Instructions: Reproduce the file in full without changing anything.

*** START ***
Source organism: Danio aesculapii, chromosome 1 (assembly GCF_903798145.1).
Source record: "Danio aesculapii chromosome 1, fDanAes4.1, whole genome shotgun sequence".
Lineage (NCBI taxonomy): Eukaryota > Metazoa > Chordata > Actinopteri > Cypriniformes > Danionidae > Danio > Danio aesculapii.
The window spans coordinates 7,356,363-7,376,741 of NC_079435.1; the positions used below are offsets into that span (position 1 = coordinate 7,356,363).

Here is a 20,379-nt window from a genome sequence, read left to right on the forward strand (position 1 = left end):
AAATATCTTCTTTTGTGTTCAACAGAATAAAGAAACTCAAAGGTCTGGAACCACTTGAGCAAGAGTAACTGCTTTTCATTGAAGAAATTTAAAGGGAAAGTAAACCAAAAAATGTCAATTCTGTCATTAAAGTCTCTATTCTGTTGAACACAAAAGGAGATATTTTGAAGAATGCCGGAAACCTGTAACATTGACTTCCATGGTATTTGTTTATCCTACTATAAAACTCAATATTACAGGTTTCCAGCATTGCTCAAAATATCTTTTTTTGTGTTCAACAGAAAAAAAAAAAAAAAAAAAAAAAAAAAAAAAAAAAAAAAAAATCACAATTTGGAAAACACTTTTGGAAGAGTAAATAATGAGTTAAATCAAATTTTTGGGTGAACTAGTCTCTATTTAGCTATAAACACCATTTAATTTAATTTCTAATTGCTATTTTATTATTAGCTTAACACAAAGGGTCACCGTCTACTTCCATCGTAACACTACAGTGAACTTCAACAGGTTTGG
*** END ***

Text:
Source organism: Danio aesculapii, chromosome 1 (assembly GCF_903798145.1).
Source record: "Danio aesculapii chromosome 1, fDanAes4.1, whole genome shotgun sequence".
Lineage (NCBI taxonomy): Eukaryota > Metazoa > Chordata > Actinopteri > Cypriniformes > Danionidae > Danio > Danio aesculapii.
The window spans coordinates 7,356,363-7,376,741 of NC_079435.1; the positions used below are offsets into that span (position 1 = coordinate 7,356,363).

Here is a 20,379-nt window from a genome sequence, read left to right on the forward strand (position 1 = left end):
AAATATCTTCTTTTGTGTTCAACAGAATAAAGAAACTCAAAGGTCTGGAACCACTTGAGCAAGAGTAACTGCTTTTCATTGAAGAAATTTAAAGGGAAAGTAAACCAAAAAATGTCAATTCTGTCATTAAAGTCTCTATTCTGTTGAACACAAAAGGAGATATTTTGAAGAATGCCGGAAACCTGTAACATTGACTTCCATGGTATTTGTTTATCCTACTATAAAACTCAATATTACAGGTTTCCAGCATTGCTCAAAATATCTTTTTTTGTGTTCAACAGAAAAAAAAAAAAAAAAAAAAAAAAAAAAAAAAAAAAAAAAAATCACAATTTGGAAAACACTTTTGGAAGAGTAAATAATGAGTTAAATCAAATTTTTGGGTGAACTAGTCTCTATTTAGCTATAAACACCATTTAATTTAATTTCTAATTGCTATTTTATTATTAGCTTAACACAAAGGGTCACCGTCTACTTCCATCGTAACACTACAGTGAACTTCAACAGGTTTGG